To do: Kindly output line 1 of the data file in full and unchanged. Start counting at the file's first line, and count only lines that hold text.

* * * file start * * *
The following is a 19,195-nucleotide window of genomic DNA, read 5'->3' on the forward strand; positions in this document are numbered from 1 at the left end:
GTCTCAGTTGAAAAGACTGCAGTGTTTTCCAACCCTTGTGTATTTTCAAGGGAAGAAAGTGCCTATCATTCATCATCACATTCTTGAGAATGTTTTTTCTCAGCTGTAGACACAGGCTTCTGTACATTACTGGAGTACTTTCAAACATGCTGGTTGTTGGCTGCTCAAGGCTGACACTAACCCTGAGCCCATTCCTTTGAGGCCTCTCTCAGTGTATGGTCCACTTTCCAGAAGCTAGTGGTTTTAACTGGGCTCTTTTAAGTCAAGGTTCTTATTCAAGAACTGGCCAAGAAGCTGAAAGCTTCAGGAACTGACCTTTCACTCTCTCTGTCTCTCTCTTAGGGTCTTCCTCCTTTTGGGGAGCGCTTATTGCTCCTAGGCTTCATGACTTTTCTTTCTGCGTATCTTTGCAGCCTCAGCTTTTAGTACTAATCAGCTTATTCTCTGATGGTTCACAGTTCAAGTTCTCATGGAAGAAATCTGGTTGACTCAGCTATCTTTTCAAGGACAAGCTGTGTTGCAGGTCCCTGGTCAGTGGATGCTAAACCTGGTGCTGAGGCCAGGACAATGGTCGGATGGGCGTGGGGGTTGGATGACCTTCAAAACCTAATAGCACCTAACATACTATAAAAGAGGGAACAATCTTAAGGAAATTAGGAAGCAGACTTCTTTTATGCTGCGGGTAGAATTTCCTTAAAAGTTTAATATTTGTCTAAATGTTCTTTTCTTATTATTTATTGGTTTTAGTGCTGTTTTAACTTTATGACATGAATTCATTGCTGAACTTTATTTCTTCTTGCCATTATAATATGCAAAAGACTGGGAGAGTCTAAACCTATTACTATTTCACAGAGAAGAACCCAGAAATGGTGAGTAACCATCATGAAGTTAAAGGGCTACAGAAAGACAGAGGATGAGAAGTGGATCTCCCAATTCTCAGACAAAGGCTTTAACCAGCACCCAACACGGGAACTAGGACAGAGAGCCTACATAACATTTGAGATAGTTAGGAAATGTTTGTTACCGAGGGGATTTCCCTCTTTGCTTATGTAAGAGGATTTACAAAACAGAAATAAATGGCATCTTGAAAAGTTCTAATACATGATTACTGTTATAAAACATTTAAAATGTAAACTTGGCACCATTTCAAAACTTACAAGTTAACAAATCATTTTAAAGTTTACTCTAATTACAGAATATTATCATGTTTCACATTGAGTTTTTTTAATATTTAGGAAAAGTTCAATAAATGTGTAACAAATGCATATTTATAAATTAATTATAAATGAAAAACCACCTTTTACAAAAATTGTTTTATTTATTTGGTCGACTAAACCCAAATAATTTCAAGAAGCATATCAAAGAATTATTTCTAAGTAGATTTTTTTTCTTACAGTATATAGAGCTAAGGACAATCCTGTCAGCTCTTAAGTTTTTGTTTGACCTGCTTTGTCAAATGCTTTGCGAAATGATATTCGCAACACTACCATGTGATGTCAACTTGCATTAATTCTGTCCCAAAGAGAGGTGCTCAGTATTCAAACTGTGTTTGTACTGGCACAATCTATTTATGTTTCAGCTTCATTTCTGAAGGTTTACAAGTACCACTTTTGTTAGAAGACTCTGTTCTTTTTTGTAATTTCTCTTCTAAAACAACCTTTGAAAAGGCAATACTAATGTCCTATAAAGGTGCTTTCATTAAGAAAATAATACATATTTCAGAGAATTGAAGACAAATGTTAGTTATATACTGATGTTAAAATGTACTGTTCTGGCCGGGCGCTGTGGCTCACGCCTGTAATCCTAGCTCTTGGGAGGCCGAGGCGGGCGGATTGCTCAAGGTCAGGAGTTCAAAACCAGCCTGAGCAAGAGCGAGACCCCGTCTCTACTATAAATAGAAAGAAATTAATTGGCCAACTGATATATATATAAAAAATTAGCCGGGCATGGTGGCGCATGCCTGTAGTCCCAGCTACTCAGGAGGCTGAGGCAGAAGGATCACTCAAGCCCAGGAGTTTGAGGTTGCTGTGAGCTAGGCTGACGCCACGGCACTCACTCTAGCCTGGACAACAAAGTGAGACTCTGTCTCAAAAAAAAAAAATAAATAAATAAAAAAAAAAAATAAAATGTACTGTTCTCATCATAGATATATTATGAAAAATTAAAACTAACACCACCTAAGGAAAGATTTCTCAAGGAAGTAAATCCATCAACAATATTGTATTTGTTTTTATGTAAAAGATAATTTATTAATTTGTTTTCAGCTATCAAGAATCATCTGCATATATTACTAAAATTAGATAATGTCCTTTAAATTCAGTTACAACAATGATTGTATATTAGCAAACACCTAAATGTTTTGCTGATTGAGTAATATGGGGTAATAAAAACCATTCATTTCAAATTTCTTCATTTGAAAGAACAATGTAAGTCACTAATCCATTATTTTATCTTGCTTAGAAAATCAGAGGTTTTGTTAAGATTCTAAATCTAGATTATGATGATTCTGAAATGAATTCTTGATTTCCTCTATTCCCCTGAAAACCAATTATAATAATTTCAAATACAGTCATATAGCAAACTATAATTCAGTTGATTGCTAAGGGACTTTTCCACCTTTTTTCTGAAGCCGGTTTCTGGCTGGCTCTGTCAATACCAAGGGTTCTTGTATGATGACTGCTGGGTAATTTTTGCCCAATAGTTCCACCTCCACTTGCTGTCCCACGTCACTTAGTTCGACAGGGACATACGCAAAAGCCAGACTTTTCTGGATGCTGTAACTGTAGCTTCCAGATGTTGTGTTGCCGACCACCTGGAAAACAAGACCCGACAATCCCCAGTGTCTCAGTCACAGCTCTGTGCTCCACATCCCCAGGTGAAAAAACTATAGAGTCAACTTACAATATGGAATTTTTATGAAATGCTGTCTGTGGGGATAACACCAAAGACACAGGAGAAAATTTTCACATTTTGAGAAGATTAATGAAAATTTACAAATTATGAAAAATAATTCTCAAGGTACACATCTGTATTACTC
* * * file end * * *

The following is a 19,195-nucleotide window of genomic DNA, read 5'->3' on the forward strand; positions in this document are numbered from 1 at the left end: